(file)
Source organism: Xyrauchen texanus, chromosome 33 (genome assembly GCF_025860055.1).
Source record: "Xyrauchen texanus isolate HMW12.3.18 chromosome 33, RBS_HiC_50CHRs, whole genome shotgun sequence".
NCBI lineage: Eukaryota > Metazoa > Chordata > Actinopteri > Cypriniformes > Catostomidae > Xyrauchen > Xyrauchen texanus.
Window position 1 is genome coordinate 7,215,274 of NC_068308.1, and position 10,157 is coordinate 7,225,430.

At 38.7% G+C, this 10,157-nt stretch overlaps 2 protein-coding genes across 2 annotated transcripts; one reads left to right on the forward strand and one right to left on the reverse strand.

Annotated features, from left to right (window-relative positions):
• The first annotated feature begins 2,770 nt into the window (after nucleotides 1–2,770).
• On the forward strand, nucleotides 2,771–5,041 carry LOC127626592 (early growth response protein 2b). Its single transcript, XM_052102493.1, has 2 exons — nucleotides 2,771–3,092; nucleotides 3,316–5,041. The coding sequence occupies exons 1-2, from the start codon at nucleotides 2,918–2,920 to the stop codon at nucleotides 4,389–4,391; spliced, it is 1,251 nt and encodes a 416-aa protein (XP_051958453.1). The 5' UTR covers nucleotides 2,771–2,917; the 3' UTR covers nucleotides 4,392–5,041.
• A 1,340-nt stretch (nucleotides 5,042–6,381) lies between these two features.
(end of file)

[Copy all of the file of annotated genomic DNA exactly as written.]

Source organism: Xyrauchen texanus, chromosome 33 (genome assembly GCF_025860055.1).
Source record: "Xyrauchen texanus isolate HMW12.3.18 chromosome 33, RBS_HiC_50CHRs, whole genome shotgun sequence".
NCBI lineage: Eukaryota > Metazoa > Chordata > Actinopteri > Cypriniformes > Catostomidae > Xyrauchen > Xyrauchen texanus.
Window position 1 is genome coordinate 7,215,274 of NC_068308.1, and position 10,157 is coordinate 7,225,430.

At 38.7% G+C, this 10,157-nt stretch overlaps 2 protein-coding genes across 2 annotated transcripts; one reads left to right on the forward strand and one right to left on the reverse strand.

Annotated features, from left to right (window-relative positions):
• The first annotated feature begins 2,770 nt into the window (after nucleotides 1–2,770).
• On the forward strand, nucleotides 2,771–5,041 carry LOC127626592 (early growth response protein 2b). Its single transcript, XM_052102493.1, has 2 exons — nucleotides 2,771–3,092; nucleotides 3,316–5,041. The coding sequence occupies exons 1-2, from the start codon at nucleotides 2,918–2,920 to the stop codon at nucleotides 4,389–4,391; spliced, it is 1,251 nt and encodes a 416-aa protein (XP_051958453.1). The 5' UTR covers nucleotides 2,771–2,917; the 3' UTR covers nucleotides 4,392–5,041.
• A 1,340-nt stretch (nucleotides 5,042–6,381) lies between these two features.